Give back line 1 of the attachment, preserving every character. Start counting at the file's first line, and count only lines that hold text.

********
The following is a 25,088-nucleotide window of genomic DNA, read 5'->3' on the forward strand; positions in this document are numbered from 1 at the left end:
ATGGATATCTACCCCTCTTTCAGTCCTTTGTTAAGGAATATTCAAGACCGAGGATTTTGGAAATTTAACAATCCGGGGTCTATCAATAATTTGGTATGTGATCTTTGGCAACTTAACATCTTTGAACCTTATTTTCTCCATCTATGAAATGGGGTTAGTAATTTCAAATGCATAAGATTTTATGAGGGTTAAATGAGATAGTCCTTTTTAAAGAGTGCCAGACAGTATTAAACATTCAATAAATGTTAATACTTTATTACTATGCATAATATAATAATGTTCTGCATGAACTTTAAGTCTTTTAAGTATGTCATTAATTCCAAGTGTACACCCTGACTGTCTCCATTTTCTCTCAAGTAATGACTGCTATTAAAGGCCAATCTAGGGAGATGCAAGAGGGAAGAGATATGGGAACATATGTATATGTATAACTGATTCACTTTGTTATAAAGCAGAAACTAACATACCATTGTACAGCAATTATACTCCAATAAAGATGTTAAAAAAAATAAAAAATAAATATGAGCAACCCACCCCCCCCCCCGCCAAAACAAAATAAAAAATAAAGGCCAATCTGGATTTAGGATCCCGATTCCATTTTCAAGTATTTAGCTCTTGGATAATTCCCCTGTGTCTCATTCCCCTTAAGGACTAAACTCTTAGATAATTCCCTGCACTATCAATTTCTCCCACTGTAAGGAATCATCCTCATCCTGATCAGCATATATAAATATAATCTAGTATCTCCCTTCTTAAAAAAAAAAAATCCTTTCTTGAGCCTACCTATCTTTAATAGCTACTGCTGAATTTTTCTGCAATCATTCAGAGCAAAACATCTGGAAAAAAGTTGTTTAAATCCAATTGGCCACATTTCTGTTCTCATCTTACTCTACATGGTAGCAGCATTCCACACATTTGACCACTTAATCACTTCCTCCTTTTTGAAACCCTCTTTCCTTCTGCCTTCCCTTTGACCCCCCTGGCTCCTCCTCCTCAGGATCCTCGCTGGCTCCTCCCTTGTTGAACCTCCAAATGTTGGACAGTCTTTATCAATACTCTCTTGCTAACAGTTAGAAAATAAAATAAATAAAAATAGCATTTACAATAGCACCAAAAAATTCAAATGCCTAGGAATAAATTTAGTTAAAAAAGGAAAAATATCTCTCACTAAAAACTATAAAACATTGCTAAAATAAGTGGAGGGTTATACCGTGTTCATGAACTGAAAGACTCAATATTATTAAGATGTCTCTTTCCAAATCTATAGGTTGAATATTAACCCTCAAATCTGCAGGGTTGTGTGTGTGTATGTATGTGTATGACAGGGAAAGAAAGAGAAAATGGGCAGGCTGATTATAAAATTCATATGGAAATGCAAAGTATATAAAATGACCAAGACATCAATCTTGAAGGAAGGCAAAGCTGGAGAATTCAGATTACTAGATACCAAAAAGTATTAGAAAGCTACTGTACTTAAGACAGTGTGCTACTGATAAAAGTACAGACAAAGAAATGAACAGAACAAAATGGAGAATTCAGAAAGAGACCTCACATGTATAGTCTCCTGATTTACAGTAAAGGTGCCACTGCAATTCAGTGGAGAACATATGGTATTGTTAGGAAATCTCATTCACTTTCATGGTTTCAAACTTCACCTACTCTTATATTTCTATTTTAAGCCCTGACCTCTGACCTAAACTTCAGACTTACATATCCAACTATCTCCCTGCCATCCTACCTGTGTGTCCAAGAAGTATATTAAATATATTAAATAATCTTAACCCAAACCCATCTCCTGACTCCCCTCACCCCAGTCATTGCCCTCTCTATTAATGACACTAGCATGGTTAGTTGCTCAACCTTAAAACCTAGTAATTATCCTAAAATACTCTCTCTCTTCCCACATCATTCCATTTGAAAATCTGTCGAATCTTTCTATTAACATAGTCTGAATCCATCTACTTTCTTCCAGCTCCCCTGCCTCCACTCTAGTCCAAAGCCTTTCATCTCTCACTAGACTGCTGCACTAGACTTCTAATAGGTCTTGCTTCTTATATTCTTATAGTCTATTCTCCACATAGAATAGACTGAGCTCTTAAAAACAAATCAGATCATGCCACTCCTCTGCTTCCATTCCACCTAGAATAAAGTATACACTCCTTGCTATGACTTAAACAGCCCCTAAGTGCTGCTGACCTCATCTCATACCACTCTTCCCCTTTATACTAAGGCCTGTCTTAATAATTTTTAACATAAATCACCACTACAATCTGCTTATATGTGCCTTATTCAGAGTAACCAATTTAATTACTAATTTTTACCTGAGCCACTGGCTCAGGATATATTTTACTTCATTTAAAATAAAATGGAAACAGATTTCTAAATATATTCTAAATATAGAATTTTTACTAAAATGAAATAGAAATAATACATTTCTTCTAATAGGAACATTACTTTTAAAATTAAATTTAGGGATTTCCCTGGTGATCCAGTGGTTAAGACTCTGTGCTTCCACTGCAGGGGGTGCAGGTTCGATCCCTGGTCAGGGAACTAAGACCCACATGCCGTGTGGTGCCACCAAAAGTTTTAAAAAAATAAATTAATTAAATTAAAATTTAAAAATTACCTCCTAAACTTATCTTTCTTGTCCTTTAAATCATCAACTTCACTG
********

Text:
The following is a 25,088-nucleotide window of genomic DNA, read 5'->3' on the forward strand; positions in this document are numbered from 1 at the left end: